Although the subsequent recovery times for the traditional layer-two access design are well within the bounds of tolerance for mobile prize networks, the ability to reduce convergence times to a sub-200 ms range is a significant advantage. Layer 3, routed access design If you currently have an access layer design, one drawback of moving to a routed accent is that changes are needed.

Your access layer switches might not have layer three functionalities that you need, for example, dynamic routing protocol support, so moving to a routed access layer design will bring cost considerations. But with each new generation of access layer switches, you will find more layer 3 support for hybrid access. You might end up choosing a layer-three design but also need to support legacy systems that require a contiguous layer-two network. Examples include traditional security devices and sensors. In Ace, you could provide a mix of layer two and layer three in the access layer, layer two where required, and layer three web where possible. Need to compromise?

A hybrid model is also possible but not recommended. In the example VLAN, layer two and layer three are terminated on spective. Access Switch Eight is the VLA, and you need to support Lebanon devices in your network that are a contiguous layer two. Domain eight is carried through trunklinks between the axe and distribution switches. Alan's 200 and 201 are two examples of point-to-point links that enable IPK connectivity between axe distribution switches. Each access layer switch will need two of these links to connect to both distribution switches. A downside of this topology is that you have obviously brought back what you tried to avoid in the first place. In practice, STP with a routed access layer is not always an option.

4. Common Access-Distribution Interconnection Designs

What design options are available? a solution for all networks. Each design option has its benefits and drawbacks; therefore, common access, distribution, and interconnection design options exist. Layer-two loop design uses layer-two switching at the layer and on the distribution switch interconnect.

This introduces a layer-two loop between distribution switches and access spanning tree blocks. One of the access switch-to-distribution switch uplinks whose reconvergence time is determined by the Stpn and FHRP convergence times. Layer 2 loop predesign uses layer 2 hedging at the access layer and layer 3 on the distribution switch interconnect.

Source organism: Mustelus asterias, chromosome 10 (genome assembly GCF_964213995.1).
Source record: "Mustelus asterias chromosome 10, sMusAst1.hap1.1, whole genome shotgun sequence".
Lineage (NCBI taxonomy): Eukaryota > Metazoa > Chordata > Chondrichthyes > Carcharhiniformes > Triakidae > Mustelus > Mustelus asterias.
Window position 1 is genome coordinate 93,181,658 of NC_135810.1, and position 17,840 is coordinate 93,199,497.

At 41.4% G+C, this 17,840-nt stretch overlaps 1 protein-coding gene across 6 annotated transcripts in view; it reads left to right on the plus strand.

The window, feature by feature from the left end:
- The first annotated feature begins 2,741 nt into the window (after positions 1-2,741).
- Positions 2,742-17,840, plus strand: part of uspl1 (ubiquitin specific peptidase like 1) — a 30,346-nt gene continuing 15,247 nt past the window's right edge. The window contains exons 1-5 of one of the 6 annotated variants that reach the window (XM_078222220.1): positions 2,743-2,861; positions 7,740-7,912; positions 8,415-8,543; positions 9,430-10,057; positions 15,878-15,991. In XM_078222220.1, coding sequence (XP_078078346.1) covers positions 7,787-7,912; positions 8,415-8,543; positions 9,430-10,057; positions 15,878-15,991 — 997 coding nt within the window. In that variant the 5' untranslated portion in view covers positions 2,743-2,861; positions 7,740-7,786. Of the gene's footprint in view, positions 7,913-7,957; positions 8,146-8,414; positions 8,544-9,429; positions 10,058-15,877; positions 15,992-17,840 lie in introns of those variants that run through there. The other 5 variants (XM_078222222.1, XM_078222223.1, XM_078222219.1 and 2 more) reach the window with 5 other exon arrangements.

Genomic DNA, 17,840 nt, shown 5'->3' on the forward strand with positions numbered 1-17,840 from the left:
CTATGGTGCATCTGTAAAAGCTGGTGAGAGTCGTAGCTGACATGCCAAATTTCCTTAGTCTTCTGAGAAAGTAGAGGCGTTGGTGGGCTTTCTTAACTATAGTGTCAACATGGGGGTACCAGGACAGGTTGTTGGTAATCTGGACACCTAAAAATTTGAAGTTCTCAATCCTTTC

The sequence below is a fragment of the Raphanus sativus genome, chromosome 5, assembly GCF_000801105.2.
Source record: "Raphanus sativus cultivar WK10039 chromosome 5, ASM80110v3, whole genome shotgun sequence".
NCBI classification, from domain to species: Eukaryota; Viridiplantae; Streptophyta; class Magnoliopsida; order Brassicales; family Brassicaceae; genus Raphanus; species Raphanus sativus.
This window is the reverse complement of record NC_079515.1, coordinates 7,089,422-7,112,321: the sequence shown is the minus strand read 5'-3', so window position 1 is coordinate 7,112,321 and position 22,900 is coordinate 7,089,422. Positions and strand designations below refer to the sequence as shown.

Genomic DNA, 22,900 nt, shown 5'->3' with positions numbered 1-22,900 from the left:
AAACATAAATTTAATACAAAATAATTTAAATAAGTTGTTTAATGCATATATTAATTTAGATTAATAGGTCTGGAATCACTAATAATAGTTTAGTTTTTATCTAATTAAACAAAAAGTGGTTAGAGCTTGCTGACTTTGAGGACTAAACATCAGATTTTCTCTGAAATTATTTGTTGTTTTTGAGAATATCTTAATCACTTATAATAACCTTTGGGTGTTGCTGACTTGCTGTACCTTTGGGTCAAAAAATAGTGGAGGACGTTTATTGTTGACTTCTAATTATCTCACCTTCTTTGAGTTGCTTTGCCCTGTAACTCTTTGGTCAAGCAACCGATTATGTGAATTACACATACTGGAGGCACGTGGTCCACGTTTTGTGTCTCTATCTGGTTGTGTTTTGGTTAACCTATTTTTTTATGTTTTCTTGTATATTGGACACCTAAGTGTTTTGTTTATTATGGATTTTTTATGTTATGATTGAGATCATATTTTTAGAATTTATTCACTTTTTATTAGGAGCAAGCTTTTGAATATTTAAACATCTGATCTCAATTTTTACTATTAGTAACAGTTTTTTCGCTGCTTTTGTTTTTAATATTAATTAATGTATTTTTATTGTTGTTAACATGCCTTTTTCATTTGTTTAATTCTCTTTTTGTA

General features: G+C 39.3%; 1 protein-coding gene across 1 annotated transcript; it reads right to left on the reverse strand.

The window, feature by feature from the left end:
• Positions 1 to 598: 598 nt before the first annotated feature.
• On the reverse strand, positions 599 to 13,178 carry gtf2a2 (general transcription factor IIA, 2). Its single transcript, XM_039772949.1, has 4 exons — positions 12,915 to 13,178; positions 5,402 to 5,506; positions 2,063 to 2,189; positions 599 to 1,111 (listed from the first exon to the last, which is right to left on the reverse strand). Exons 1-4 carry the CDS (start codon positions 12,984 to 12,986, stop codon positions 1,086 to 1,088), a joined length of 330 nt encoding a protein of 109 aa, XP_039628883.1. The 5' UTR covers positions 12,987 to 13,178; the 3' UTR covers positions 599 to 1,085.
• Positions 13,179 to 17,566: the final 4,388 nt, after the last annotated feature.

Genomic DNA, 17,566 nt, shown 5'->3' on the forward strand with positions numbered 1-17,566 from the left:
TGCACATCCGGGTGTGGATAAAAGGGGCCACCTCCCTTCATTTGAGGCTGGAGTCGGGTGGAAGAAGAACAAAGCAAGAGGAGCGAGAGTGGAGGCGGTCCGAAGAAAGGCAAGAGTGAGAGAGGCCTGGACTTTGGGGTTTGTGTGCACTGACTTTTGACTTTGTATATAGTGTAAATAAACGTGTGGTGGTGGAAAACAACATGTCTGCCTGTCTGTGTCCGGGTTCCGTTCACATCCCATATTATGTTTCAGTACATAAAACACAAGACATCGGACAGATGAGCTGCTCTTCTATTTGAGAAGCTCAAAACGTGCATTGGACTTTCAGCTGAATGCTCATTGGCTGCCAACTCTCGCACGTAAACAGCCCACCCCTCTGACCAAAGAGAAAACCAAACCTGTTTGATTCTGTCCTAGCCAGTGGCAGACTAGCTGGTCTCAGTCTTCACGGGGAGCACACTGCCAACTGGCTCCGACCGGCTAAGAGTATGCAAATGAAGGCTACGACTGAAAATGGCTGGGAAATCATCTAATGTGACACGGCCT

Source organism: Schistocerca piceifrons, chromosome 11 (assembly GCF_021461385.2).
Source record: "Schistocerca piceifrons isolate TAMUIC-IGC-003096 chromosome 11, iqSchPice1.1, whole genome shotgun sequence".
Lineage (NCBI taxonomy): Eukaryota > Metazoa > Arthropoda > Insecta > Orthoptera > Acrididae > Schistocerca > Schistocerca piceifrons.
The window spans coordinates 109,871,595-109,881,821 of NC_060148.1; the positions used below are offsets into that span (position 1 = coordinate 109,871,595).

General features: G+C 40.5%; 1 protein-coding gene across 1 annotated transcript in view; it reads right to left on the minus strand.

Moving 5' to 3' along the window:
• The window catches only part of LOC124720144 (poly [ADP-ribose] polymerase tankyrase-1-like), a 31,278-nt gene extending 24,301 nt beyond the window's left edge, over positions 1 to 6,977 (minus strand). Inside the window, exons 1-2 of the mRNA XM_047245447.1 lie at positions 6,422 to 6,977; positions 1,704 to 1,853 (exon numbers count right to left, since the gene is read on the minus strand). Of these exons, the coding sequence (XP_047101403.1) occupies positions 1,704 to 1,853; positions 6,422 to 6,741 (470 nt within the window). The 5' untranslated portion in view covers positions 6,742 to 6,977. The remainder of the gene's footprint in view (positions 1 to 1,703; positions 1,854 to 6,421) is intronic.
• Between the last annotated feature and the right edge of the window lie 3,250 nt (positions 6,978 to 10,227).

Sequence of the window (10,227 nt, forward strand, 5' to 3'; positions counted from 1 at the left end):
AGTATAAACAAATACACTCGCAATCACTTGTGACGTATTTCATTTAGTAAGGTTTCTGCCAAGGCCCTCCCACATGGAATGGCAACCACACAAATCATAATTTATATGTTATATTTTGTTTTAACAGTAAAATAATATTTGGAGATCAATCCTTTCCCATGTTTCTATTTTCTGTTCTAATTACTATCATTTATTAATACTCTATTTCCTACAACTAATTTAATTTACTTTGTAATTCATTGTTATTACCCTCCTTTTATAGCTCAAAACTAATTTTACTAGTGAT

There are no layer-two loops between the access switch and the distribution switches. Both uplinks from the access layer switch are forwarded. Reconvergence time is thus effectively removed from the access distribution blocked on access switch ports that connect to end devices to protect against enduser-created loops if one of the hills depends on the FHRP convergence time results and spanning tree recognising an etal link as a single logical link spanning tree is thus effectively removed from the access distribution If one of the links switching between access and distribution fails, traffic forwarding will continue without the need for reconversion. Layer 3 routing is used on the access switches and the distribution switch intake connect in a design. There are no loops between CS switches and distribution layer switches.

The need for STP was eliminated except for connections from the access layer switch to end devices to protect against end-user wiring errors. If one of the uplies fails, the reconvergence time is solely determined by routing protocol convergence times and load balancing between access and distribute switches. Layer-two loop design has only one link active per VLA and on a given access layer switch. As a result, the load bag is limited. Elections for spanning tree route bridges can be used to balance traffic on VLAN by VLA and bases. AOK Free design relies on FHRP for load balancing. The result is similar to that of a layer-two-loop design. For load balancing, the VSS design employs MacHashtag algorithms. Layer-three routed design relies on routing for loads. As long as links between access and distribution layer switches are equal in cost, all routing protocols will balance.

You should avoid non-qualifying links in their situation. However, if that is not possible, EIGRP is the only solution that can load balance across unequal-cost links. Extend VLA and across multiple access switches—which switch design supports extending VLA and across multiple access switches? The only two designs out of the four that support extending VLA and multiple access layer switches are the layer-two loop design and the VSS design. The layer-two loop and layer-three routed design models can be modified to support stretching the VLAN across access switches. However, switching VLA ends across Access is not recommended. The scalable redundant three-tier design for small and medium-sized campuses does not imply that all networks will follow this design. Usually, a three-tier design is not a financially feasible solution. A small campus or large branch network might have fewer than 200 N devices.

The network servers and workstations might be connected to the same wire. Enclosed switches and small network designs might not require high-end switching performance or much scaling capability. Often, the campus scoring distribution layers can be combined into a single layer. A low-cost multilayer switch provides routing services closer to the end user. When multiple VLANs exist for a very small office, one low-end multilayer switch can support the LAN wires for the entire office. A medium-sized campus usually has between 10 and 20 N devices. Network infrastructure typically consists of building access-layer switches with appliances attached to building distribution-layer switches that can support the performance requirements of a medium-sized campus network. If redundancy is required, redundant multilayer switches can attach to the building access switches.